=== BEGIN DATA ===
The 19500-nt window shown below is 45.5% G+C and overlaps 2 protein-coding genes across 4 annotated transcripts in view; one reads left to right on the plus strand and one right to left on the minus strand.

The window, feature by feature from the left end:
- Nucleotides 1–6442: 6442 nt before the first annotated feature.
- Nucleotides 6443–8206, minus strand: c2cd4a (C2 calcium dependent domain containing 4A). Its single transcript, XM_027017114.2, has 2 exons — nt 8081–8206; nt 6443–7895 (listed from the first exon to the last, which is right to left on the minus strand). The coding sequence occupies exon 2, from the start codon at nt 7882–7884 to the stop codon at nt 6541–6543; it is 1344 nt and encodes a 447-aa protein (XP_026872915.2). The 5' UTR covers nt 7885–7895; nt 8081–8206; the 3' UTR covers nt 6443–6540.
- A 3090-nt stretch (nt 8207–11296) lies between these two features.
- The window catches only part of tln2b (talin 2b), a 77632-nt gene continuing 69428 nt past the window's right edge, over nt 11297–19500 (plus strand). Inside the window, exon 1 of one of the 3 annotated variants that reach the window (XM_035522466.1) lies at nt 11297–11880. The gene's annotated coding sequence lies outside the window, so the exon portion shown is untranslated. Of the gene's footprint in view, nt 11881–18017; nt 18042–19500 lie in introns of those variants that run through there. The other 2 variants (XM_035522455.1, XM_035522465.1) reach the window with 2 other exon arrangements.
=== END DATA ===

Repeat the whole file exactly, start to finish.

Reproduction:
The 19500-nt window shown below is 45.5% G+C and overlaps 2 protein-coding genes across 4 annotated transcripts in view; one reads left to right on the plus strand and one right to left on the minus strand.

The window, feature by feature from the left end:
- Nucleotides 1–6442: 6442 nt before the first annotated feature.
- Nucleotides 6443–8206, minus strand: c2cd4a (C2 calcium dependent domain containing 4A). Its single transcript, XM_027017114.2, has 2 exons — nt 8081–8206; nt 6443–7895 (listed from the first exon to the last, which is right to left on the minus strand). The coding sequence occupies exon 2, from the start codon at nt 7882–7884 to the stop codon at nt 6541–6543; it is 1344 nt and encodes a 447-aa protein (XP_026872915.2). The 5' UTR covers nt 7885–7895; nt 8081–8206; the 3' UTR covers nt 6443–6540.
- A 3090-nt stretch (nt 8207–11296) lies between these two features.
- The window catches only part of tln2b (talin 2b), a 77632-nt gene continuing 69428 nt past the window's right edge, over nt 11297–19500 (plus strand). Inside the window, exon 1 of one of the 3 annotated variants that reach the window (XM_035522466.1) lies at nt 11297–11880. The gene's annotated coding sequence lies outside the window, so the exon portion shown is untranslated. Of the gene's footprint in view, nt 11881–18017; nt 18042–19500 lie in introns of those variants that run through there. The other 2 variants (XM_035522455.1, XM_035522465.1) reach the window with 2 other exon arrangements.